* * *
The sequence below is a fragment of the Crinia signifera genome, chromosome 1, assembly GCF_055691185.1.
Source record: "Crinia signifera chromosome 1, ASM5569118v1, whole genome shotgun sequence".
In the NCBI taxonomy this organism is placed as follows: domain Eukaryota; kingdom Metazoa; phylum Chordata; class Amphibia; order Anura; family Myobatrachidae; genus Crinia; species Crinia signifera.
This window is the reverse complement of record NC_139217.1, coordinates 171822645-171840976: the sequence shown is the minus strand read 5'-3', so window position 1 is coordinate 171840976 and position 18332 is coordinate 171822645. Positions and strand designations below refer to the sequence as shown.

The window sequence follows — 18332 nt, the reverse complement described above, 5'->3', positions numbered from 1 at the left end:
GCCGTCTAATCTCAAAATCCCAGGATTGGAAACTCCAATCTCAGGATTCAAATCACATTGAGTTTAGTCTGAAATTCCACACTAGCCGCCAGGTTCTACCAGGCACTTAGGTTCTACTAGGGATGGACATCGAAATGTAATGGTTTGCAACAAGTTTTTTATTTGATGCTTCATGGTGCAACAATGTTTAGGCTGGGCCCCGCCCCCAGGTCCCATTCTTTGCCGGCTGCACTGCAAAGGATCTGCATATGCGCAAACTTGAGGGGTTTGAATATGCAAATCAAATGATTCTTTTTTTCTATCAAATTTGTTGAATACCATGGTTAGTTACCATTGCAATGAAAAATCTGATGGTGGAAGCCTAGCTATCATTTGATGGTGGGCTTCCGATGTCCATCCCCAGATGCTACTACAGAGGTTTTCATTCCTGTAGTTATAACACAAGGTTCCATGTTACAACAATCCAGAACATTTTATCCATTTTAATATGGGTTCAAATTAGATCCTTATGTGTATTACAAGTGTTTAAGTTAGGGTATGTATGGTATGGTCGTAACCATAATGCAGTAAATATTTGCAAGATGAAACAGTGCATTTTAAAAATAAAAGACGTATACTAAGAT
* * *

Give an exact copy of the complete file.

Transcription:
The sequence below is a fragment of the Crinia signifera genome, chromosome 1, assembly GCF_055691185.1.
Source record: "Crinia signifera chromosome 1, ASM5569118v1, whole genome shotgun sequence".
In the NCBI taxonomy this organism is placed as follows: domain Eukaryota; kingdom Metazoa; phylum Chordata; class Amphibia; order Anura; family Myobatrachidae; genus Crinia; species Crinia signifera.
This window is the reverse complement of record NC_139217.1, coordinates 171822645-171840976: the sequence shown is the minus strand read 5'-3', so window position 1 is coordinate 171840976 and position 18332 is coordinate 171822645. Positions and strand designations below refer to the sequence as shown.

The window sequence follows — 18332 nt, the reverse complement described above, 5'->3', positions numbered from 1 at the left end:
GCCGTCTAATCTCAAAATCCCAGGATTGGAAACTCCAATCTCAGGATTCAAATCACATTGAGTTTAGTCTGAAATTCCACACTAGCCGCCAGGTTCTACCAGGCACTTAGGTTCTACTAGGGATGGACATCGAAATGTAATGGTTTGCAACAAGTTTTTTATTTGATGCTTCATGGTGCAACAATGTTTAGGCTGGGCCCCGCCCCCAGGTCCCATTCTTTGCCGGCTGCACTGCAAAGGATCTGCATATGCGCAAACTTGAGGGGTTTGAATATGCAAATCAAATGATTCTTTTTTTCTATCAAATTTGTTGAATACCATGGTTAGTTACCATTGCAATGAAAAATCTGATGGTGGAAGCCTAGCTATCATTTGATGGTGGGCTTCCGATGTCCATCCCCAGATGCTACTACAGAGGTTTTCATTCCTGTAGTTATAACACAAGGTTCCATGTTACAACAATCCAGAACATTTTATCCATTTTAATATGGGTTCAAATTAGATCCTTATGTGTATTACAAGTGTTTAAGTTAGGGTATGTATGGTATGGTCGTAACCATAATGCAGTAAATATTTGCAAGATGAAACAGTGCATTTTAAAAATAAAAGACGTATACTAAGAT